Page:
June 3, 2020, Comment off

How HR Should Address the Long-Term Implications If COVID-19 Persists

For many industries, working remotely became the new norm in 2020. When the coronavirus pandemic hit, thousands of offices were forced to close temporarily. As a result of social distancing to slow the spread of the disease, millions of employees began working from home. Businesses had to embrace a remote work culture overnight. Those that were unprepared faced greater challenges than those that were. Impacts of the shutdown most likely will be felt for a significant amount of time going forward.

As an HR professional, here are a few ways to prepare for the potential long-term effects of coronavirus.

Establish a Remote Work Strategy

Create a strategy for employees to work from home. This includes technology that makes streamlines communication, collaboration, and transparency. Using a mix of technology lets you hold individual and team meetings, keep everyone updated on information and developments, and provide ongoing support. Slack is great for team collaboration and instant messaging. Zoom is a top choice for video conference calls. Google Suite is effective for email, document collaboration, file storage, and a shared calendar. Mural can be used for team brainstorming workflow collaboration. Trello is good for project planning.

Implement Metrics for Productivity

Determine which areas of team performance to track and measure. The top sales performance metrics are call volume, sales per rep, revenue per sales rep, lead to win conversion rate, and average selling price. For marketing, the leading performance metrics include website sessions, new marketing qualified leads, lead conversion rates, customer acquisition costs, and return on marketing investment. The most important support performance metrics are call volume, average speed to answer, first response time, customer issues, and customer service satisfaction. For HR, the top performance metrics include profit per employee, revenue per employee, expenses per employee, payroll to revenue ratio, and employee turnover.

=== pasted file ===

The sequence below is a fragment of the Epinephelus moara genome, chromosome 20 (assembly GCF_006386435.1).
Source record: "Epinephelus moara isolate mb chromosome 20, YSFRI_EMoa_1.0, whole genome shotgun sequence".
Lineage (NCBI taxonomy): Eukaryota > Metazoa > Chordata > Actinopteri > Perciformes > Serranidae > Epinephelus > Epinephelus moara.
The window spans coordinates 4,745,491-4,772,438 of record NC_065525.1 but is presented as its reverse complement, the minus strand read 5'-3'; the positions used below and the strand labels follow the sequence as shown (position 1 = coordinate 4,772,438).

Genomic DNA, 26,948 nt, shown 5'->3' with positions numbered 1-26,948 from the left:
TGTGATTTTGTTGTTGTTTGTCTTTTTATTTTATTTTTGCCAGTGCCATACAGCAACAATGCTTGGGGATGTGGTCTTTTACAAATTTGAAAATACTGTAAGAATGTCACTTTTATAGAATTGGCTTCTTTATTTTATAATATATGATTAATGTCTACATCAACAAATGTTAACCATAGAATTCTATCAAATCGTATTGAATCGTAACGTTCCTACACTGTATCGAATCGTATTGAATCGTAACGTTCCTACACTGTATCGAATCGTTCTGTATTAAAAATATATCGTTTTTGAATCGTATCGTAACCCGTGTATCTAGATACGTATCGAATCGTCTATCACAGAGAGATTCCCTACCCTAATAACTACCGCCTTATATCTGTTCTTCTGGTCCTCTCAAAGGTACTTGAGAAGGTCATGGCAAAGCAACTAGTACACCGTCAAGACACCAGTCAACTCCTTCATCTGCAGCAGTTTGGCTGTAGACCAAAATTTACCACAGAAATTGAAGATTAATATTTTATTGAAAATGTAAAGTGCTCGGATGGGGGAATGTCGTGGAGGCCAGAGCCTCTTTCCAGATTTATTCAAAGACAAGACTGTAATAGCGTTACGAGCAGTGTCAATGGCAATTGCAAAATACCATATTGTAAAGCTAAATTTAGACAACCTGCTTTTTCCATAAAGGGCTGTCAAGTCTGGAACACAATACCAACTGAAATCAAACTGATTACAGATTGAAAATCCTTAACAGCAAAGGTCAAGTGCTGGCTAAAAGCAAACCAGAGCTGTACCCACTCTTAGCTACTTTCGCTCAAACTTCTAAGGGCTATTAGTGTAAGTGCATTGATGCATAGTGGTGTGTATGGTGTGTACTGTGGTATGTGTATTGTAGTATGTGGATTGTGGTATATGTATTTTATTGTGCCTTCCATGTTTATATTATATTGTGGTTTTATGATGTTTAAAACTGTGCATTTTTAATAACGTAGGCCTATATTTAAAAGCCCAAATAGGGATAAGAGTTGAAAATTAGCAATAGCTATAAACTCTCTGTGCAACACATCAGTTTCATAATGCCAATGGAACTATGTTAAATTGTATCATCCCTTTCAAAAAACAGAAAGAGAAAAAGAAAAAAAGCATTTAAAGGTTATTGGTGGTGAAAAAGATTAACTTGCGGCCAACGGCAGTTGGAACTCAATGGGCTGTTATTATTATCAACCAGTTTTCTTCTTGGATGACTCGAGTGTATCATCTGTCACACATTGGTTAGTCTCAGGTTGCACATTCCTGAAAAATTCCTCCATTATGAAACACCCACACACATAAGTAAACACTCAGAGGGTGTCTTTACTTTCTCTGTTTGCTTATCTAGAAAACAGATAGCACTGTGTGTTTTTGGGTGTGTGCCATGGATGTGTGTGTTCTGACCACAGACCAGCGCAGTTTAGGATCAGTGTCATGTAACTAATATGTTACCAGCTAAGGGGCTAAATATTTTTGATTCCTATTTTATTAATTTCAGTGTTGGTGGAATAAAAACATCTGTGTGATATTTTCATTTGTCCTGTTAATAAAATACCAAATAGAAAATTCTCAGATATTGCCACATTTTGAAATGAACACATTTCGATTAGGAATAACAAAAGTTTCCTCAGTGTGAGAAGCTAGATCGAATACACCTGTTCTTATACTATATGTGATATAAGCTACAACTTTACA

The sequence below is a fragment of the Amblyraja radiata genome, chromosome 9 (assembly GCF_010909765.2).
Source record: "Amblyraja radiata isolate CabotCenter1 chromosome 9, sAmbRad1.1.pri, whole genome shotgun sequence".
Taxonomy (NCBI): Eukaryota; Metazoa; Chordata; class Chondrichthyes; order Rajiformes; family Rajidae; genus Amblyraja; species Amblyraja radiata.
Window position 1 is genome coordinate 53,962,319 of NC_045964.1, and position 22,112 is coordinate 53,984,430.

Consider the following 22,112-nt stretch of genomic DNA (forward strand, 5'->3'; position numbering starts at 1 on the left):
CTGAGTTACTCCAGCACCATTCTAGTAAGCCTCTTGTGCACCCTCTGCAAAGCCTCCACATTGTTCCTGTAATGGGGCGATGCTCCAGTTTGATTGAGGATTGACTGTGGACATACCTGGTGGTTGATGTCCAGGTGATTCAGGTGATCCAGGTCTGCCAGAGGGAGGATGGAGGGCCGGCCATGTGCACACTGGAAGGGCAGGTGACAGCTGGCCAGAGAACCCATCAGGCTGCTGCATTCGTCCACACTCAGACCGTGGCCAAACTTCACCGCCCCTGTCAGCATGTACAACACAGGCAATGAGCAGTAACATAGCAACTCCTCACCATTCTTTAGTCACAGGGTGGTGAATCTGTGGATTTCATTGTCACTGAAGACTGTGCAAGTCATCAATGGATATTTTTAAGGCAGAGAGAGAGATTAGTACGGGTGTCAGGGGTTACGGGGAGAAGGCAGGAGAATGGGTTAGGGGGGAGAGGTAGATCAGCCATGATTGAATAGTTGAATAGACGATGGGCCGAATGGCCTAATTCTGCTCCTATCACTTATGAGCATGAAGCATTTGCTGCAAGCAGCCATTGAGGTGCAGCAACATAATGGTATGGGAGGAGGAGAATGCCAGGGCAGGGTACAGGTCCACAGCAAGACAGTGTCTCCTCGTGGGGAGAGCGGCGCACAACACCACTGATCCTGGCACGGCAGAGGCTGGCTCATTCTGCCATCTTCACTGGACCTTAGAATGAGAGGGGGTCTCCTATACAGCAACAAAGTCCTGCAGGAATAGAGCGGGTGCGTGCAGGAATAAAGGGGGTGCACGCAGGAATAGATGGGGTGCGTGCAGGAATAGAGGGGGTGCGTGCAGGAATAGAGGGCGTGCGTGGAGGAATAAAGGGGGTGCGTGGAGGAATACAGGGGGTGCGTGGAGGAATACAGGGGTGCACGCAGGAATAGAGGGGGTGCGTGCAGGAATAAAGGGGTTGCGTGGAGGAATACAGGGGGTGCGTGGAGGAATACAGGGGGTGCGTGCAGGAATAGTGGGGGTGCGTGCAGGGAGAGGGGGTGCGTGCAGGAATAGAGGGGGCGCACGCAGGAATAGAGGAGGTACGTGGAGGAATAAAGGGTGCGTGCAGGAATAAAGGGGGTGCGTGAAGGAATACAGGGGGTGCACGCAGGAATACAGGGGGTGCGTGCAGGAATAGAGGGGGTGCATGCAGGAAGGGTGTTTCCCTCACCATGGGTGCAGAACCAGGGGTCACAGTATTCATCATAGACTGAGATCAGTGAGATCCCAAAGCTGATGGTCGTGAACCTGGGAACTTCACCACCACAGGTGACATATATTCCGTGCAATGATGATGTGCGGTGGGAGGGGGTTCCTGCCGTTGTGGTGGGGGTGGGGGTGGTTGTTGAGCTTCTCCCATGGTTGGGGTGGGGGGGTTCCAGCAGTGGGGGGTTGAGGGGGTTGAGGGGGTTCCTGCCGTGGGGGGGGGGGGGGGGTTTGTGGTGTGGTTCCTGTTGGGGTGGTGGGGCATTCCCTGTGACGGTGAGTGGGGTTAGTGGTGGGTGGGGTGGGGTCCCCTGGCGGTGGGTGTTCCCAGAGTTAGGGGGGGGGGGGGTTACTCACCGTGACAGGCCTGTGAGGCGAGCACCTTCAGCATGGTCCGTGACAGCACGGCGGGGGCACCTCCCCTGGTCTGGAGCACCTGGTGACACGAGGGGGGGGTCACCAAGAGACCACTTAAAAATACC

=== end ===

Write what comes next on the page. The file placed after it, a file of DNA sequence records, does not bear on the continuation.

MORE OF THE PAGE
Reevaluate the Need for Office Space

Discuss with key stakeholders, whether there is a need for office space. If your employees began working from home during the pandemic, they should be equipped to continue doing so. Most people are happier working remotely. They save time and money by not commuting and accomplish more without interruptions. Not paying for office space means a significant cost reduction for your company. Recruiting for remote positions broadens your talent pools. Promoting trust, control, flexibility, and autonomy through remote work arrangements improves work performance.

Address Your Company’s Hiring Needs

The effects of the coronavirus will have a long-term impact on your company. If employees are working from home, make sure they have the technology, communication, and support required to be successful. Have a process to track and measure your most important key performance indicators. Determine whether there is a need to maintain office space.  

For help addressing the long-term effects COVID-19 may have on your business, get in touch with Arlington Resources. Our staffing consultants provide innovative solutions to help achieve talent management goals and objectives. Find out more today.